Naperville council to vote on golf entertainment project

TopGolf is planning a facility in Naperville similar to its one in Houston, Texas. |  Submitted
TopGolf is planning a facility in Naperville similar to its one in Houston, Texas. | Submitted

Naperville officials are slated to consider whether to add a major new entertainment venue to northwest Naperville when they meet this week.

Among the items on the City Council’s agenda Tuesday evening are requests for new late-night liquor permits from operators of two restaurants on opposite ends of Route 59 — one of them well-established and planning to add outdoor service, the other part of a larger complex and not yet under construction. Current city code caps the number of late-night licenses outside the downtown area at 35, and that maximum has already been reached.

Wild Tuna, south of 95th Street and just north of the pedestrian bridge, also has requested an outdoor seating permit in preparation to open a patio area. Because the sushi-focused eatery is near the Showplace Theaters at 95th and Route 59, it “regularly loses weekend late night customers looking for a meal after a movie,” a memo submitted by Liquor Commissioner and Mayor A. George Pradel noted. The specialized liquor permit, designed to accommodate restaurant customers after the kitchens have closed, also would enable Wild Tuna to serve patrons wanting to linger later into the night on the patio, the memo said.

The restaurant now stops serving at 11 p.m., under the limitations of its existing license.

“Wild Tuna does not anticipate that it will regularly utilize its late night permit by remaining open past 11 p.m.,” reads the memo, which notes that both food and cocktails would remain available on nights when the doors do stay open. “However, it desires a late night permit to cover those nights where customers require the restaurant to remain open late.”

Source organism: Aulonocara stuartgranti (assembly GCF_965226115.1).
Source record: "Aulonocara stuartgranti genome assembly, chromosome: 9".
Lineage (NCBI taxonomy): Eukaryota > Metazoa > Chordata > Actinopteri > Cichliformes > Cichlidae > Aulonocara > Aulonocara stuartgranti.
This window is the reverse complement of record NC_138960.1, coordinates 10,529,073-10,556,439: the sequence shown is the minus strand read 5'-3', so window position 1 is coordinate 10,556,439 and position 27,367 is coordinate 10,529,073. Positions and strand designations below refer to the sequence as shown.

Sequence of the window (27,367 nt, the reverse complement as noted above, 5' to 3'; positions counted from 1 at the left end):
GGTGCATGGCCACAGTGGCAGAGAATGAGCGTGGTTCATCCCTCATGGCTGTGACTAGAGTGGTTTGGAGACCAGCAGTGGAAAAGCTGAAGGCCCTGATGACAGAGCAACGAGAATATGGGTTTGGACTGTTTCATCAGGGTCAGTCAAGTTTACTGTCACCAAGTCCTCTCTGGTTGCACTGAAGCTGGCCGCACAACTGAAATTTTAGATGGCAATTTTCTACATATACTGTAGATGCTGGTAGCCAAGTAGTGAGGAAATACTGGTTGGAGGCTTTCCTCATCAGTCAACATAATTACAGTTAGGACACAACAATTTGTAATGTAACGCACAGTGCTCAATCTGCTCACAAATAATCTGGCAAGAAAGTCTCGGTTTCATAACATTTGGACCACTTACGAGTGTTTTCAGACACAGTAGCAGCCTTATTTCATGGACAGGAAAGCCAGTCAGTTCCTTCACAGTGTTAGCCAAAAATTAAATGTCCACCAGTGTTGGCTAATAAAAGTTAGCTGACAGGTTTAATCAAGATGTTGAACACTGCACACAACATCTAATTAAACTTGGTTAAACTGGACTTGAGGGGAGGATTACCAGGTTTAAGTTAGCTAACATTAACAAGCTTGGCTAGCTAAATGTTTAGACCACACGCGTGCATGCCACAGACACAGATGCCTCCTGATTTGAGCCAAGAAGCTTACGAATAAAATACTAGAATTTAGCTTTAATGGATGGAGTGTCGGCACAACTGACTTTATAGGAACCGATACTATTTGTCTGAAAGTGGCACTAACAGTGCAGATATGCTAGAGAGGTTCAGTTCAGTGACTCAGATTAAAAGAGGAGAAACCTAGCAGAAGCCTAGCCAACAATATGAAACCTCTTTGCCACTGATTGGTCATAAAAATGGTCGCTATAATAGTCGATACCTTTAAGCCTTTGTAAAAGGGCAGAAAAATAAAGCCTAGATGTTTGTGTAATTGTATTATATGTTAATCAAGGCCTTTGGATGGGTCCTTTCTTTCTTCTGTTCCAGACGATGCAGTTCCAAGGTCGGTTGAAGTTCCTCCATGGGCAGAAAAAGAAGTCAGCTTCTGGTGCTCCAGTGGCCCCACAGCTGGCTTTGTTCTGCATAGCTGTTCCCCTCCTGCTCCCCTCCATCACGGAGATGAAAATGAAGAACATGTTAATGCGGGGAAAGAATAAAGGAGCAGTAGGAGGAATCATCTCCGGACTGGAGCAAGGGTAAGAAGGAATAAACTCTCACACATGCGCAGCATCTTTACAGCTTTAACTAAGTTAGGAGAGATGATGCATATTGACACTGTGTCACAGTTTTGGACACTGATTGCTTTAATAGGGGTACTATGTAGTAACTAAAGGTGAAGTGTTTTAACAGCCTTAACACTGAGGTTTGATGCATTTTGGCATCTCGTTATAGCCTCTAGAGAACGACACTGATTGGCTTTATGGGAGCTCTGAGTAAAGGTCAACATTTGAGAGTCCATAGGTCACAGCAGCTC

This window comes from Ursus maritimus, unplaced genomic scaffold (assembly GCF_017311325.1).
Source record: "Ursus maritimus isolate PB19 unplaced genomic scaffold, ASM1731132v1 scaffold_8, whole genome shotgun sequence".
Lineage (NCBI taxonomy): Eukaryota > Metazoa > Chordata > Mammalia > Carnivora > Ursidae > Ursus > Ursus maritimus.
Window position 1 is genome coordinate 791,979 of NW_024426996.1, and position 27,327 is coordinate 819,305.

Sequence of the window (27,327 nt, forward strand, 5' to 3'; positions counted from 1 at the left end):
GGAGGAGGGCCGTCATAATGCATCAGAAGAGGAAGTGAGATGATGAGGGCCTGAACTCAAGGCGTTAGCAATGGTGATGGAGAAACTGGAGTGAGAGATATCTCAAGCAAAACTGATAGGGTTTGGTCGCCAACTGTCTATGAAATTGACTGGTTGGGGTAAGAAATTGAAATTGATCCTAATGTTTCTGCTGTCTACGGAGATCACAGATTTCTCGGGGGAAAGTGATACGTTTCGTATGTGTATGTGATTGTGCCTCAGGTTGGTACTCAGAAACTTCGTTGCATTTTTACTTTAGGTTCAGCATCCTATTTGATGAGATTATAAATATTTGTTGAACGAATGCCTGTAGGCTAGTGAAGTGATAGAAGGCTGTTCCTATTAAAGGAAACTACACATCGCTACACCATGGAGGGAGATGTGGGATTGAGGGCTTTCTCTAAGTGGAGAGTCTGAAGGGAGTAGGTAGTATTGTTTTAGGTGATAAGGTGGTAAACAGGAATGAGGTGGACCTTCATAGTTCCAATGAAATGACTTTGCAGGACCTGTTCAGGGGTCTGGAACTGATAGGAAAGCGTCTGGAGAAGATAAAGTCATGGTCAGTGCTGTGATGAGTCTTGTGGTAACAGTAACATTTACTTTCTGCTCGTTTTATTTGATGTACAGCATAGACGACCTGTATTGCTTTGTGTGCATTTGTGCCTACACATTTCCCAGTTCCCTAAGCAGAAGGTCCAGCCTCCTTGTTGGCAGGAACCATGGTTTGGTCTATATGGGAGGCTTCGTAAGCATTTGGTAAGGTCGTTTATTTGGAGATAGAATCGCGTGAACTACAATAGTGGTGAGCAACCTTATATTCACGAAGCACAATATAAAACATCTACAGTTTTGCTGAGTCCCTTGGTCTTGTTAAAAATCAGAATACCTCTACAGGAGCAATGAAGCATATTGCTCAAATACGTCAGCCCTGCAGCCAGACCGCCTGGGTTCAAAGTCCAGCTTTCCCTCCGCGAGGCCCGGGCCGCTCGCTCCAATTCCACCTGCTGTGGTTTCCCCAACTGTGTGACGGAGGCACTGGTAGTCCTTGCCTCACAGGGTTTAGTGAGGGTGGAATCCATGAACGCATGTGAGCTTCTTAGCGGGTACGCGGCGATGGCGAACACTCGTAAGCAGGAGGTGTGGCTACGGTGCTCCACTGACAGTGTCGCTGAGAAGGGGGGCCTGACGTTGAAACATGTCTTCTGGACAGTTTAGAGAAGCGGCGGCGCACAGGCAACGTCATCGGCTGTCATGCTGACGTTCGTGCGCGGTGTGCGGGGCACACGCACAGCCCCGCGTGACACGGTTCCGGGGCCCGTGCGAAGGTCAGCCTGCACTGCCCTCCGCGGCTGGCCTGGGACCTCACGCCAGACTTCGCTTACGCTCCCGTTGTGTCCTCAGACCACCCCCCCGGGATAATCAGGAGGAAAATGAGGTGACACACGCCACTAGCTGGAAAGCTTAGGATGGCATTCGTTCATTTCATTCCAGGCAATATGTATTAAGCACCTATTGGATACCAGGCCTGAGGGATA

On the north end of town is the site of the proposed new TopGolf attraction, north of Interstate 88 and west of Route 59. Planners of the $20 million development have said procuring an extended liquor license is a key element of their vision for the 14-acre site, which they hope to have open for business about a year from now.

The complex also would continue offering food until closing time if it receives the added permit.

“TopGolf considers alcohol and the ability to serve until closing an integral portion of its concept, but describes alcohol service as an expected amenity rather than a primary draw,” the memo says.

If the plans move forward, TopGolf will be a three-level, 65,000 square foot facility employing about 450 people. Amenities will include 104 driving range bays, four dining rooms, two bars and private event space with total capacity for more than 1,000 guests. Alcohol sales are expected to represent about 15 percent of the venue’s revenue.

The Liquor Commission has unanimously recommended approving both requests.The City Council will meet at 7 p.m. Tuesday in the council chambers of the Naperville Municipal Center, 400 S. Eagle St.

Up for a vote

Issue: Approving plans for a new Montessori school at Wehrli and Lisson roads.

Background: Characterized as a “cleanup” of existing zoning, the request would revoke the parameters of a planned unit development approval granted in 1986 for a small retail shopping development and rezone the property to B1, a more appropriate designation for the neighborhood commercial use.

What it means: If the requests are granted, the 3,000-square-foot early learning center will occupy existing space in the 26,500-square-foot center at the southwest corner of the intersection.

Issue: Modifying plans for completion of Monarch Landing, the community for seniors in Naperville’s northwest corner that straddles the border between Naperville and Warrenville.

Background: The 2005 planned unit development agreement called for a continuing care retirement community that would comprise 1,650 independent living residences and 160 set up for assisted living. Fewer than one-fourth of the independent living units have been constructed so far.

What it means: The city’s approval of the PUD would create a framework for build out of the 80-acre community. Plans call for downsizing the continuing care retirement community and transferring its development to an outside buyer. No specific plans for the campus completion have yet been announced.

Issue: Writing a new chapter for the police regulations portion of the city code to regulate pawn shops.

Background: Officials have noted that because pawnbrokers in the city currently aren’t required to enter information about items they purchase into a regional database, thieves are likely to bring stolen goods to Naperville to avoid such requirements in neighboring communities.

What it means: The proposed more comprehensive record-keeping, which would require a $7,000 annual subscription to the tracking database, is intended to ease the process of recovering stolen goods before they can be resold or melted down. It would not apply to antiques dealers and other second-hand sale businesses.

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